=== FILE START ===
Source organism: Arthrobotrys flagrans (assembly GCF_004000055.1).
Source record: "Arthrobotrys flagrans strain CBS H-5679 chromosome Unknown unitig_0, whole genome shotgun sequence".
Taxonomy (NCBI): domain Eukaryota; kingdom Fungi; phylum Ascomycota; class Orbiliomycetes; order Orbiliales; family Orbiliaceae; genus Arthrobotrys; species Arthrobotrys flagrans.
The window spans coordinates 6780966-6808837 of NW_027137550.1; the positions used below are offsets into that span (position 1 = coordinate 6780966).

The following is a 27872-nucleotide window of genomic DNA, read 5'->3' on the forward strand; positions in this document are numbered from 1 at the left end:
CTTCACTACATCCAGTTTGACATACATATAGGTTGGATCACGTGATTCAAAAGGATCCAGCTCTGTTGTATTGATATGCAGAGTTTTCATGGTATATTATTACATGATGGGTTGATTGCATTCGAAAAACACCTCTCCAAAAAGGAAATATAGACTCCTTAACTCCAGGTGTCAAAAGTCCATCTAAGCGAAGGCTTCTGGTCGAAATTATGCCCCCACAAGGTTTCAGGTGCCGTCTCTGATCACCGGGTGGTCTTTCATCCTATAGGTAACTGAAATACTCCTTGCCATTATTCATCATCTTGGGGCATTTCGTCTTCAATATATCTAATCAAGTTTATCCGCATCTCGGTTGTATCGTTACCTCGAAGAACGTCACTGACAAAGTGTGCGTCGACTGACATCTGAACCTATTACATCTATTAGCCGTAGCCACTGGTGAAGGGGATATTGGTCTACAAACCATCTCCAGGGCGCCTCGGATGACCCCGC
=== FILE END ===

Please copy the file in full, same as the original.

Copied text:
Source organism: Arthrobotrys flagrans (assembly GCF_004000055.1).
Source record: "Arthrobotrys flagrans strain CBS H-5679 chromosome Unknown unitig_0, whole genome shotgun sequence".
Taxonomy (NCBI): domain Eukaryota; kingdom Fungi; phylum Ascomycota; class Orbiliomycetes; order Orbiliales; family Orbiliaceae; genus Arthrobotrys; species Arthrobotrys flagrans.
The window spans coordinates 6780966-6808837 of NW_027137550.1; the positions used below are offsets into that span (position 1 = coordinate 6780966).

The following is a 27872-nucleotide window of genomic DNA, read 5'->3' on the forward strand; positions in this document are numbered from 1 at the left end:
CTTCACTACATCCAGTTTGACATACATATAGGTTGGATCACGTGATTCAAAAGGATCCAGCTCTGTTGTATTGATATGCAGAGTTTTCATGGTATATTATTACATGATGGGTTGATTGCATTCGAAAAACACCTCTCCAAAAAGGAAATATAGACTCCTTAACTCCAGGTGTCAAAAGTCCATCTAAGCGAAGGCTTCTGGTCGAAATTATGCCCCCACAAGGTTTCAGGTGCCGTCTCTGATCACCGGGTGGTCTTTCATCCTATAGGTAACTGAAATACTCCTTGCCATTATTCATCATCTTGGGGCATTTCGTCTTCAATATATCTAATCAAGTTTATCCGCATCTCGGTTGTATCGTTACCTCGAAGAACGTCACTGACAAAGTGTGCGTCGACTGACATCTGAACCTATTACATCTATTAGCCGTAGCCACTGGTGAAGGGGATATTGGTCTACAAACCATCTCCAGGGCGCCTCGGATGACCCCGC